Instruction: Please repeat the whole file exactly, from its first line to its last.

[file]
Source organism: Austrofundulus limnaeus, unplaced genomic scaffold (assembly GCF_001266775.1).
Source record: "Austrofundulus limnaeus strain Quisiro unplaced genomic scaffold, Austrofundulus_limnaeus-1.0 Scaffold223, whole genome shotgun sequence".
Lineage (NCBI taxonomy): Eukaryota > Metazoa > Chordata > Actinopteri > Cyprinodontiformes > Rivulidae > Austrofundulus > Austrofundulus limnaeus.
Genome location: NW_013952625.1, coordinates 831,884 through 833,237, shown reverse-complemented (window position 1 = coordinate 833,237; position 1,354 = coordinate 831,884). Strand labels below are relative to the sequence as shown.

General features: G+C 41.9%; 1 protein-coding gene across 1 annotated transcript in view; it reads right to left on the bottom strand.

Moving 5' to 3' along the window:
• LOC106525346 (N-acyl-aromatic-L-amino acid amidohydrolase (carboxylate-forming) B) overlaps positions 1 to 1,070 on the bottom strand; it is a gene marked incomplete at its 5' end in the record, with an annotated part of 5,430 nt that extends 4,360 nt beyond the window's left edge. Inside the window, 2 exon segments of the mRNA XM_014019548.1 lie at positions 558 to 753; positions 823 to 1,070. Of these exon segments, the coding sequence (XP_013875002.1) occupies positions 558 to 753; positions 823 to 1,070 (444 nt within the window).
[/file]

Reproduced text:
Source organism: Austrofundulus limnaeus, unplaced genomic scaffold (assembly GCF_001266775.1).
Source record: "Austrofundulus limnaeus strain Quisiro unplaced genomic scaffold, Austrofundulus_limnaeus-1.0 Scaffold223, whole genome shotgun sequence".
Lineage (NCBI taxonomy): Eukaryota > Metazoa > Chordata > Actinopteri > Cyprinodontiformes > Rivulidae > Austrofundulus > Austrofundulus limnaeus.
Genome location: NW_013952625.1, coordinates 831,884 through 833,237, shown reverse-complemented (window position 1 = coordinate 833,237; position 1,354 = coordinate 831,884). Strand labels below are relative to the sequence as shown.

General features: G+C 41.9%; 1 protein-coding gene across 1 annotated transcript in view; it reads right to left on the bottom strand.

Moving 5' to 3' along the window:
• LOC106525346 (N-acyl-aromatic-L-amino acid amidohydrolase (carboxylate-forming) B) overlaps positions 1 to 1,070 on the bottom strand; it is a gene marked incomplete at its 5' end in the record, with an annotated part of 5,430 nt that extends 4,360 nt beyond the window's left edge. Inside the window, 2 exon segments of the mRNA XM_014019548.1 lie at positions 558 to 753; positions 823 to 1,070. Of these exon segments, the coding sequence (XP_013875002.1) occupies positions 558 to 753; positions 823 to 1,070 (444 nt within the window).